A 1% increase in the number of children looked after by councils during 2015-16 was down to a rise in the number of unaccompanied asylum seeking children, new figures show.
Data released by the Department for Education on Thursday show the number of looked after unaccompanied children increased by 54% to 4,210 in March this year.
This accounted for just under 6% of the 70,440 children being looked after by councils in England in March. However, if unaccompanied asylum seeking children are removed from the data, there has been a 1% fall in the number of looked after children since March 2015.
Numbers of unaccompanied asylum seeking children in the care system have been on the increase since 2013-14. Last year was the second consecutive year that the increase was behind an overall rise in looked after children: if the 33% increase during 2014-15 is removed from that year’s figures there was a 0.03% fall in the total number of looked after children.
The DfE report says two-thirds of unaccompanied children were located in London and the south east, with a further 11% in the east of England. Councils in the north east were looking after just 20 unaccompanied asylum seeking children in March 2015.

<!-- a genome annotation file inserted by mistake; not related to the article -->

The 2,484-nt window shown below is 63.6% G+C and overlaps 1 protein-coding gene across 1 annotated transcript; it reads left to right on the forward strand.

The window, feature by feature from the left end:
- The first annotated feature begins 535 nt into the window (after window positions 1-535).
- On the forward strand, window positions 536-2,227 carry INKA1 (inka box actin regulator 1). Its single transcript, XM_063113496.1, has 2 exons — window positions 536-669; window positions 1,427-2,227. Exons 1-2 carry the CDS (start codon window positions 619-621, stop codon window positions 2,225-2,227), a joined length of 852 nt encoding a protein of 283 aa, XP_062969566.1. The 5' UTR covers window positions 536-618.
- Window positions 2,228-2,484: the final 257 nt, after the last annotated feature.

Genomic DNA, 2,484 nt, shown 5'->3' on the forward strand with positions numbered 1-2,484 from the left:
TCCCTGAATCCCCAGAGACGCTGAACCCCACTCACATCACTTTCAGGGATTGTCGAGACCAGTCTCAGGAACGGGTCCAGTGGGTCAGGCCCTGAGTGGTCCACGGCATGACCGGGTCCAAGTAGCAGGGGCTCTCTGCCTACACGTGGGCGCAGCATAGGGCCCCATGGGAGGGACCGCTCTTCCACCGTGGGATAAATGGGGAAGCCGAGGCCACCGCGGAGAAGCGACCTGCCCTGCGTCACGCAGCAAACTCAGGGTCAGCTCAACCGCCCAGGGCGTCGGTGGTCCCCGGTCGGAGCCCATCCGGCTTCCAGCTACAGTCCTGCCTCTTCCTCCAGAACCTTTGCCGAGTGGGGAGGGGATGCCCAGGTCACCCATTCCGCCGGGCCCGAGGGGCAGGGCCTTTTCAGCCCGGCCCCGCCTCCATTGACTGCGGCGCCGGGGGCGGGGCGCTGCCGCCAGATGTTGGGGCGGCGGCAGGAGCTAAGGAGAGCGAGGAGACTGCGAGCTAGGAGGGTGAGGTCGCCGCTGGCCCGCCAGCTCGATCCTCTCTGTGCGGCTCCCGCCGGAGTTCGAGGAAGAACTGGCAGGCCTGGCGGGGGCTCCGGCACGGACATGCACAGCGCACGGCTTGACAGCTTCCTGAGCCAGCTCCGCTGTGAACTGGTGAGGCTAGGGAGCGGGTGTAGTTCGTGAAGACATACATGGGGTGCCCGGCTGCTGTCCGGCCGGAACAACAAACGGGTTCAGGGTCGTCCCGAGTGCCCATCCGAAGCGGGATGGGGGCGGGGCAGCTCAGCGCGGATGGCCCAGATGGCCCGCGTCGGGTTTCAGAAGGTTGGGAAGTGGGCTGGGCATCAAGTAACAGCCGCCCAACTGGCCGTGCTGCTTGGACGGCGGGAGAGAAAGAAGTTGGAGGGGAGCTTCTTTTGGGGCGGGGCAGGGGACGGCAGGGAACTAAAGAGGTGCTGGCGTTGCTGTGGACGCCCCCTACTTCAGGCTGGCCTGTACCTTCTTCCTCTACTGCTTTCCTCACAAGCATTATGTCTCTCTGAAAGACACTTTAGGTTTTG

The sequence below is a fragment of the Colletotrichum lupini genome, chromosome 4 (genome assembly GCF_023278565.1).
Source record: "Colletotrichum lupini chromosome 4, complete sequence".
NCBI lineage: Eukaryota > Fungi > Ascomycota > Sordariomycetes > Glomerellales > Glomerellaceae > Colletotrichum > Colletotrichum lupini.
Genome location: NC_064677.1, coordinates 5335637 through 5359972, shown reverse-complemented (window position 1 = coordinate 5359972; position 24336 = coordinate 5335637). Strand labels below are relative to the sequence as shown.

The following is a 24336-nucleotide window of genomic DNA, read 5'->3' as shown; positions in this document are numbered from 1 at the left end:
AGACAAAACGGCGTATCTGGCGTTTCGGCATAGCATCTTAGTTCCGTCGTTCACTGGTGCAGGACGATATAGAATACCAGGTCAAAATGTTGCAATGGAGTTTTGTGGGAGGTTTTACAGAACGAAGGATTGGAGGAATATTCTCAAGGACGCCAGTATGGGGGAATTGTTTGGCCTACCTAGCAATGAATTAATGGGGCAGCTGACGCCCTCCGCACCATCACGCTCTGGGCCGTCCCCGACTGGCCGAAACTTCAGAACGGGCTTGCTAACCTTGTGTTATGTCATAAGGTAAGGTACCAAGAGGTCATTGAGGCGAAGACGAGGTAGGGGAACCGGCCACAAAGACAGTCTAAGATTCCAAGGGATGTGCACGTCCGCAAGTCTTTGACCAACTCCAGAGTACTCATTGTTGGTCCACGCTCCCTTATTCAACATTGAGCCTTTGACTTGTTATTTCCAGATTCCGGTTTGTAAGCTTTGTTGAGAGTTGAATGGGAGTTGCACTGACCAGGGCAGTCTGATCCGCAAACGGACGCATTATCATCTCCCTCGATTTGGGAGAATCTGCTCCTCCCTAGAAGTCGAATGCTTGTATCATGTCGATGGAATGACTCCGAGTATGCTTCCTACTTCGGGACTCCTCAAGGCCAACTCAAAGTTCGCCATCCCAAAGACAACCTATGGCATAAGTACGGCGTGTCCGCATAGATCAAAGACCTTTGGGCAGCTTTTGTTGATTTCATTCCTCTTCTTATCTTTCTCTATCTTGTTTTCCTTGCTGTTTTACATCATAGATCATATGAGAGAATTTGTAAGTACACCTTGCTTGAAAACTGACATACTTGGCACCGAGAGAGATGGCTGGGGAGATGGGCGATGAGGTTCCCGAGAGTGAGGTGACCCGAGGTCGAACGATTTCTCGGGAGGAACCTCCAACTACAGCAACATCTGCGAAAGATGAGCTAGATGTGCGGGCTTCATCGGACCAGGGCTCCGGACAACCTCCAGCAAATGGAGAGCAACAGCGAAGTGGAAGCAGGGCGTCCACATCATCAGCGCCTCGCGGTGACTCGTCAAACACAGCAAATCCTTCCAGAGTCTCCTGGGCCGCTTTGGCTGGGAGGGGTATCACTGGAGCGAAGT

The number of such children being looked after by Kent CC rose by 136% to 865.
However, Kent leader Paul Carter (Con) said earlier this month that the council was now looking after close to 1,500 unaccompanied children, suggesting the numbers could now be even higher. He called for the government to introduce a mandatory dispersal scheme to share the burden.
The report also provides details on the overall level of looked-after children in England which has increased by 5% increase since 2012.
A total of 32,050 children entered care during 2015-16, compared to 31,340 last year.
The number of children who ceased to be looked after increased slightly to 31,710, with 34% returning home to live with parents or relatives.
The report revealed 4,690 looked-after children were adopted in 2015-16, a fall of 12% from the previous year, despite former prime minister David Cameron’s pledge to increase permanent adoption rates.
Of the 26,340 former care leavers aged 19, 20 and 21 years old, 40% were not in employment, education or training, compared to 14% of the age group nationally.